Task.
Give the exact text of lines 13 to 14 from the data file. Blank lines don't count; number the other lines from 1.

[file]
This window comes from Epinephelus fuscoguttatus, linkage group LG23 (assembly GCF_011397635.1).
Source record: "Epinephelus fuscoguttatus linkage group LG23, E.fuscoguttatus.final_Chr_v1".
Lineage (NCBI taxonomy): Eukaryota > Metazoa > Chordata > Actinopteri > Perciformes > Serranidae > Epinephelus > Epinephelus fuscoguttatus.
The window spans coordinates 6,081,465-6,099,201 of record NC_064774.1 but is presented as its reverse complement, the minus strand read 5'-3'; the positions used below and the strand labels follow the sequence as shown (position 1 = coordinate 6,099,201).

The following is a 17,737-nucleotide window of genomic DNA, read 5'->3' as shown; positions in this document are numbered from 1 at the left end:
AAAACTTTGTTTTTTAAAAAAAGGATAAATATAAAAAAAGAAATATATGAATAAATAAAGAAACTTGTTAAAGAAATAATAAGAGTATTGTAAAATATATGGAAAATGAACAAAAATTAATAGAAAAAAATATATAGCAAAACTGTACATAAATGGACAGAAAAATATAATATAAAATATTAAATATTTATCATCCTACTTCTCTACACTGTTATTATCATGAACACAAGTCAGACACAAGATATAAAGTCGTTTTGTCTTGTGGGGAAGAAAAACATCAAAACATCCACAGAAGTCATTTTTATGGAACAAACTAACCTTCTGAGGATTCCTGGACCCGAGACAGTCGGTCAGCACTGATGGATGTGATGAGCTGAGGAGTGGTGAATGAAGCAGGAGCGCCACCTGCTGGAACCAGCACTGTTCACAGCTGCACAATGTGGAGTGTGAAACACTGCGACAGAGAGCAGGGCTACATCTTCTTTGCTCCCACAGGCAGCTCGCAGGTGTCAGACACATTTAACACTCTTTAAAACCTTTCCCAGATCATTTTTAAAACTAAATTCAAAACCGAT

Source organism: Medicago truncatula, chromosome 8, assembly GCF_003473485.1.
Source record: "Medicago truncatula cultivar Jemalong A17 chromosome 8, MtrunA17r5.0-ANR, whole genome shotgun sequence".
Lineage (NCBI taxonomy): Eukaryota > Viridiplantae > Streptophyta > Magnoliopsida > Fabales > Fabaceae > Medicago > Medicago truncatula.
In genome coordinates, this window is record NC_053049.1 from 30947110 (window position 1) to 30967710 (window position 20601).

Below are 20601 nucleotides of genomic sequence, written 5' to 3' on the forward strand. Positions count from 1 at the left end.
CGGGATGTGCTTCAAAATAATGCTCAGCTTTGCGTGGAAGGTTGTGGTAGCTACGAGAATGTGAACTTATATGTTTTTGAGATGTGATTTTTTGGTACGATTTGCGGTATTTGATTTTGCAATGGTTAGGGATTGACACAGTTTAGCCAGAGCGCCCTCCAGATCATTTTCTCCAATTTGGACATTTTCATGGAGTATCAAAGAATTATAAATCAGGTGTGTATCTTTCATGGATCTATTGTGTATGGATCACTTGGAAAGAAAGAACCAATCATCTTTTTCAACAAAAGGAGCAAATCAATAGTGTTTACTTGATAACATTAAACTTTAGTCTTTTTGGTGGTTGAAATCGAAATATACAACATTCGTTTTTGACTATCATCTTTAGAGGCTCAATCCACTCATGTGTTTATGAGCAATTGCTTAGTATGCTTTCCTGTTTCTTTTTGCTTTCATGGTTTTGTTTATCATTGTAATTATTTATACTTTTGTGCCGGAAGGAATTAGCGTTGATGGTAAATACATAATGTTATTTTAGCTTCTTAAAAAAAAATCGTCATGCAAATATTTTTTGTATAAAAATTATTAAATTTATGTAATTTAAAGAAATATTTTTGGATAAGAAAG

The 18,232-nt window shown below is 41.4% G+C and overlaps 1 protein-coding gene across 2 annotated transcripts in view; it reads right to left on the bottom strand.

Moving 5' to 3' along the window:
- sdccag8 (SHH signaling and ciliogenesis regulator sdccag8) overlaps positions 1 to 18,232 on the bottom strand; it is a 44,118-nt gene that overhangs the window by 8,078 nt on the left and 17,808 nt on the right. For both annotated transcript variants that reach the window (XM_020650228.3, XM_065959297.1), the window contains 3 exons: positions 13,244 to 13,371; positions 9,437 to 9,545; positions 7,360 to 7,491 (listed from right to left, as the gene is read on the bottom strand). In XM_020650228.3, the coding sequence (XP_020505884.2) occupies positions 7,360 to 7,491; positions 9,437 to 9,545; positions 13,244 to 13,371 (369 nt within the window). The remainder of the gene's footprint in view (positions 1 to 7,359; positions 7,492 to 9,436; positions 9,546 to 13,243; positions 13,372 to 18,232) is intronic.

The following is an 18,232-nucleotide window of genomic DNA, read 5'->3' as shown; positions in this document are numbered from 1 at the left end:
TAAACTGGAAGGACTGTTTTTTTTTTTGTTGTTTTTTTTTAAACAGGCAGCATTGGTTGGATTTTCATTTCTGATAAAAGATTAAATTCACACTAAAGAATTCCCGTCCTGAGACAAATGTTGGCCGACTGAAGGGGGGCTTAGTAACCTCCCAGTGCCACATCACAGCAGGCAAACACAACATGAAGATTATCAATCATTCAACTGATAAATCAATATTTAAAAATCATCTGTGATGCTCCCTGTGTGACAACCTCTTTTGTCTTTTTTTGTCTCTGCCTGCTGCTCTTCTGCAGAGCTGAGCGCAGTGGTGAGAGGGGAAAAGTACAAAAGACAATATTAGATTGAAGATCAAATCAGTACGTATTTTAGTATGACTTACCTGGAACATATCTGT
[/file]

The 18,232-nt window shown below is 41.4% G+C and overlaps 1 protein-coding gene across 2 annotated transcripts in view; it reads right to left on the bottom strand.

Moving 5' to 3' along the window: